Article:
Video Game Controversy
Controversies over video games center on debates around game content and the potential negative impacts on player behaviour. Video games have been studied for links to addiction and aggression but results have been conflicting. A 2001 study found that exposure to violent video games correlates with at least a temporary increase in aggression and a decrease in prosocial behavior (caring about the welfare and rights of others). Another 2001 meta-analysis using similar methods and a more recent 2009 study focusing specifically on serious aggressive behavior concluded that video game violence is not related to engaging in aggressive behavior. Potential positive ramifications of video game playing have also been proposed. Recent research has suggested that some violent video games may even promote prosocial behavior in certain contexts.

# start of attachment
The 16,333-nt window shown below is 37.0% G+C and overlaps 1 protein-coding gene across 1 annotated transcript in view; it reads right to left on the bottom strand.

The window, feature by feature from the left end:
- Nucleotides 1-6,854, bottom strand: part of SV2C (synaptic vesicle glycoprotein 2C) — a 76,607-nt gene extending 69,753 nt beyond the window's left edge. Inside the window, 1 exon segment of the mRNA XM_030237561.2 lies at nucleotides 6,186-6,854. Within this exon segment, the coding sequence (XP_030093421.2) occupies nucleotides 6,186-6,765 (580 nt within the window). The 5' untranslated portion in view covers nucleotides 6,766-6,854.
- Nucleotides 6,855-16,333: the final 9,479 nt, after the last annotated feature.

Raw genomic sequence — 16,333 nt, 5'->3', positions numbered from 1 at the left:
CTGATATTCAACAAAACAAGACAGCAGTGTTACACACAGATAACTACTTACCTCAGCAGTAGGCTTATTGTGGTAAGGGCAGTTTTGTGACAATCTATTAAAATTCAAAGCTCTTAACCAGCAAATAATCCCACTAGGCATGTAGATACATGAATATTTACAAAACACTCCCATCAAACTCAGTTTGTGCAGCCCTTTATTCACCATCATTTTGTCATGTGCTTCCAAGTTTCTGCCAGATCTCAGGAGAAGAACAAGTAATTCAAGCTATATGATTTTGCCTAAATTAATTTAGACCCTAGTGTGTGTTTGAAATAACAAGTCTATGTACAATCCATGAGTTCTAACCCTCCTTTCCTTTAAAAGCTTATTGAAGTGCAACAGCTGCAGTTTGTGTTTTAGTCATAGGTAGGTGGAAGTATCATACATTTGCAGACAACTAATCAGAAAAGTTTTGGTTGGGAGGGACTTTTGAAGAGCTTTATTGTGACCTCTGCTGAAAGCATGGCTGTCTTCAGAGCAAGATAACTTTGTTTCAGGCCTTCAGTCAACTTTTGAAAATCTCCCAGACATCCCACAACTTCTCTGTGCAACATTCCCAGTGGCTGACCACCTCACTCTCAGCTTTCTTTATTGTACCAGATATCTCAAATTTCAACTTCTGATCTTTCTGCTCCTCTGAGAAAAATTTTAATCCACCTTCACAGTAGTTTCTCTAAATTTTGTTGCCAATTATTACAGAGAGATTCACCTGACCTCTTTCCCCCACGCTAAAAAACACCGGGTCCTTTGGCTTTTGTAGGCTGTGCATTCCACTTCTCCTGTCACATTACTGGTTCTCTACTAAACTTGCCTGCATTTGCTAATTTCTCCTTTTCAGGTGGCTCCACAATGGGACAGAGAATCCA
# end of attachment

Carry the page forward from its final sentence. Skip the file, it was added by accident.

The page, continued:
Some commentators have argued there is lack of substantive studies on the connection between games and violence, and that the video game industry has served as a fallback scapegoat for societal ills. The most recent large scale meta-analysis, examining 130 studies with over 130,000 participants worldwide, concluded that exposure to violent video games causes both short term and long term aggression in players and decreases empathy and prosocial behavior. However, this meta-analysis was criticized for a number of methodological flaws, including failure to abide by quantifiable measurements of aggression and for failing to engage dissenting studies, thus aggravating the sampling bias of incorporated studies.
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—Ronald Reagan (b. 1911)
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—William Gibson (b. 1948)
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—Tom Wolfe (b. 1931)
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—Thomas Hobbes (15791688)